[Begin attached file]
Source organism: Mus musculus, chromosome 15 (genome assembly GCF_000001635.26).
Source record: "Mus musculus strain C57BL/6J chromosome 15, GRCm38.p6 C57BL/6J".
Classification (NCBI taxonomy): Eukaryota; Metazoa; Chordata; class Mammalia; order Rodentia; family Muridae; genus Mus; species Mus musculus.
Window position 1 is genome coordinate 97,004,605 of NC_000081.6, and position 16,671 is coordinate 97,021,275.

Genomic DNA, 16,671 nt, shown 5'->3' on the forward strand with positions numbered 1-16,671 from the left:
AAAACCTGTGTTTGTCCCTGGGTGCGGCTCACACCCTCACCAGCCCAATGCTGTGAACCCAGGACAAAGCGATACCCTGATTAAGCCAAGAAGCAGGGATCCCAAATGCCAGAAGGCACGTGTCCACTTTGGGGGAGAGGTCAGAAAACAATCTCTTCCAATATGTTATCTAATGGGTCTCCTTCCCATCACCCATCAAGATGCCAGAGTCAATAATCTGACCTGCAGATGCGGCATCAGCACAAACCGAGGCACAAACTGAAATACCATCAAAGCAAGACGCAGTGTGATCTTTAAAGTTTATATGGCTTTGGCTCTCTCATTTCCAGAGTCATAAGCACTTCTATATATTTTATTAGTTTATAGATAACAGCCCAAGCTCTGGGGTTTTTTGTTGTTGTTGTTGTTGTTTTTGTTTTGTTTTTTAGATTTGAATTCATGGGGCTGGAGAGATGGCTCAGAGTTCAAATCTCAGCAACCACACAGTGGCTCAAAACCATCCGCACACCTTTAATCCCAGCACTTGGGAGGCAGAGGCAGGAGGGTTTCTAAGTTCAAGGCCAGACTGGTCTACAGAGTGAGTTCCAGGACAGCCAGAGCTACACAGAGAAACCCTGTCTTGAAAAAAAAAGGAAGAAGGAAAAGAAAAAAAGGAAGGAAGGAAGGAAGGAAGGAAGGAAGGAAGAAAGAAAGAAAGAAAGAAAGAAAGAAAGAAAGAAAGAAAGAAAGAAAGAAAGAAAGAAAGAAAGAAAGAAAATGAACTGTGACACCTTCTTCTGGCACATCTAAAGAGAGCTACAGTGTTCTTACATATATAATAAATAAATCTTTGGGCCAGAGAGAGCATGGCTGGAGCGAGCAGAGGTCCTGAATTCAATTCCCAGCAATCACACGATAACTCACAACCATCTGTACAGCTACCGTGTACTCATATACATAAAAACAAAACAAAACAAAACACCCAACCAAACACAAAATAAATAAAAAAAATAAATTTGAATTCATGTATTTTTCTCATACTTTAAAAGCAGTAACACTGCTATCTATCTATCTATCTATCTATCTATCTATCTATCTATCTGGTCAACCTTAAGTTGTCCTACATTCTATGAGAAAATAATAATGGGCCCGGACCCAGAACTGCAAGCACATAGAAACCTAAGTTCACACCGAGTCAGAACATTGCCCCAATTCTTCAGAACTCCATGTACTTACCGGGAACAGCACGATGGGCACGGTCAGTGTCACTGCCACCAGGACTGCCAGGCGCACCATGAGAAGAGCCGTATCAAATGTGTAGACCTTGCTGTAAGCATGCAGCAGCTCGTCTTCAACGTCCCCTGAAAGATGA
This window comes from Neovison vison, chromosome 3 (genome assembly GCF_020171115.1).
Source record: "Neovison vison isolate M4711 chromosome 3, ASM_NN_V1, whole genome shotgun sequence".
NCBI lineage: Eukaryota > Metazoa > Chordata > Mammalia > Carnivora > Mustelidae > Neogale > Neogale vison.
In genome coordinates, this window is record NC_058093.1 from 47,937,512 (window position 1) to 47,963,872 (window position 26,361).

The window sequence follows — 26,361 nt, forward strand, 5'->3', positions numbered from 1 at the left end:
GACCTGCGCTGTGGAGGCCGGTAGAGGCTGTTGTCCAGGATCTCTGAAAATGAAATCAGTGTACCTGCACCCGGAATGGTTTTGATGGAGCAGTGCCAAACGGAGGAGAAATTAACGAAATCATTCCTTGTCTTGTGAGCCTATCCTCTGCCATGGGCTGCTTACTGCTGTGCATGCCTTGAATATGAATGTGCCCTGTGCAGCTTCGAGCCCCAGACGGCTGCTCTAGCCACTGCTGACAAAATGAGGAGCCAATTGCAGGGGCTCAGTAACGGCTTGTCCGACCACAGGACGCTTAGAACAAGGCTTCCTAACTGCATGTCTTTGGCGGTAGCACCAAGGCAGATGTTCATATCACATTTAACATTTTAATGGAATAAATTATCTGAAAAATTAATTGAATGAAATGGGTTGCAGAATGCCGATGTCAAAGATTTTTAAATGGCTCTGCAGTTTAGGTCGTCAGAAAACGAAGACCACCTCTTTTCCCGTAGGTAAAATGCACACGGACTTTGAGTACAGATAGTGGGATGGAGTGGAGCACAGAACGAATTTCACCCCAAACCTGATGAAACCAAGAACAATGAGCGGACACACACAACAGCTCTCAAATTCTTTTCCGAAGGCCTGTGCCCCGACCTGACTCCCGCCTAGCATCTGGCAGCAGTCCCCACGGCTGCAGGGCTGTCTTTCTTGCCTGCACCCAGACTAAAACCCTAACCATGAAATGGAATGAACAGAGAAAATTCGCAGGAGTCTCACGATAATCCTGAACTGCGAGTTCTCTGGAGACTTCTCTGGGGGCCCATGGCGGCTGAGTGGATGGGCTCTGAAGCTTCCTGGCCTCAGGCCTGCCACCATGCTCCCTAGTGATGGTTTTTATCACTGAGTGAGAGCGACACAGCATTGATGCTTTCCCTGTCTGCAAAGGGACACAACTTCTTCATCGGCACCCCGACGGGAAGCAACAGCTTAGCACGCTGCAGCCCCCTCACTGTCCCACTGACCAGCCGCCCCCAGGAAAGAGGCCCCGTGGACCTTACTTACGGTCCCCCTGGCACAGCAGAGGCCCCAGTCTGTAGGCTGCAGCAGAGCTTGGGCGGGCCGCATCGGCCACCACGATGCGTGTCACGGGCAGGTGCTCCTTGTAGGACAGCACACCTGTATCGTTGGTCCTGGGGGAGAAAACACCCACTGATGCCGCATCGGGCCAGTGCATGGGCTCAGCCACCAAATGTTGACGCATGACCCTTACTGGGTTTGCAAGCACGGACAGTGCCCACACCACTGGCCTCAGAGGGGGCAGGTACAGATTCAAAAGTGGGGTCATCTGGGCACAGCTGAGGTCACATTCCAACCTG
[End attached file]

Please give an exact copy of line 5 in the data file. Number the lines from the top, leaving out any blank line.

Genomic DNA, 16,671 nt, shown 5'->3' on the forward strand with positions numbered 1-16,671 from the left: